Public and Private Sector: The Revolving Door

By Baselinemag  |  Posted 2007-04-02 Email Print this article Print
 
 
 
 
 
 
 

Nearly every I.T. contractor working with the U.S. government's defense and intelligence organizations is top heavy with former military or intelligence bigwigs.

Within the Beltway, the revolving door between the private and public sector never stops spinning, especially in the defense and intelligence areas.

Start with Vice President Dick Cheney, who served as Secretary of Defense before becoming CEO of one of the country's largest defense contractors, Halliburton, then assumed his present job.

The recently appointed Director of National Intelligence, Mike McConnell, a retired vice admiral, spent 10 years working as a $2 million-a-year consultant with Booz Allen Hamilton, a large defense and intelligence consulting company with sales of $3.7 billion worldwide, before accepting his new post. The current Deputy Secretary of Defense, Gordon England, served as executive vice president of General Dynamics from 1997 until 2001. In that position, he was responsible for two major sectors of the corporation: Information Systems, and Technology and International.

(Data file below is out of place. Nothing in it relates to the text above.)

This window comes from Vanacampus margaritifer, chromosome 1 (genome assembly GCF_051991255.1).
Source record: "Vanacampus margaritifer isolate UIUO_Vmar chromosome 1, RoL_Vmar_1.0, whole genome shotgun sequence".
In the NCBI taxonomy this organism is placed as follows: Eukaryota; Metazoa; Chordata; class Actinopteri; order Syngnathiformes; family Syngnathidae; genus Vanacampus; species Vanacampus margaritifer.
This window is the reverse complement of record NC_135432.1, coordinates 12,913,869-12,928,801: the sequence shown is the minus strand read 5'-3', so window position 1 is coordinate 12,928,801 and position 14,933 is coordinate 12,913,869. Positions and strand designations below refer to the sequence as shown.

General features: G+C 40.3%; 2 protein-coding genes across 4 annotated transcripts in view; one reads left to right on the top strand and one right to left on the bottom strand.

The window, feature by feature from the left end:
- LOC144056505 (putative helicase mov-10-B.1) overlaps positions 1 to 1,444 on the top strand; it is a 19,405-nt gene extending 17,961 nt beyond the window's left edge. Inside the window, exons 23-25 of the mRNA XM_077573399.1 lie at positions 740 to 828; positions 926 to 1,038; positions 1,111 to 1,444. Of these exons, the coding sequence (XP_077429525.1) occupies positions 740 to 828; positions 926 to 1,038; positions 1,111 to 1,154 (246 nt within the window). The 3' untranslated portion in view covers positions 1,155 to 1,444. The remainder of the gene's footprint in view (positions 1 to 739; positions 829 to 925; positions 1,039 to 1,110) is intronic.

Almost every I.T. contractor working with intelligence today is top-heavy with former military or intelligence bigwigs. For instance, ManTech's board includes Richard L. Armitage, the former deputy secretary of state from March 2001 to February 2005; retired Adm. David E. Jeremiah; and retired Air Force Lt. Gen. Kenneth A. Minihan, a one-time director of the National Security Agency (NSA) and the Defense Intelligence Agency.

CACI International's board of directors includes Arthur L. Money, a former assistant secretary of defense for command, control, communications and intelligence; Barbara A. McNamara, former deputy director of the NSA; Michael J. Bayer, vice chairman of the Department of Defense's Business Board; and Gen. Larry D. Welch, a former Air Force chief of staff and commander-in-chief of the Strategic Air Command. Similarly, its executive ranks are filled with a number of retired senior military officers.

Says Larry Noble, an independent ethics expert for the Center for Responsive Politics, "I think getting black-box contracts is more about proximity and who you know than it is about contributions."



 
 
 
 
 
 
 
 
 
 

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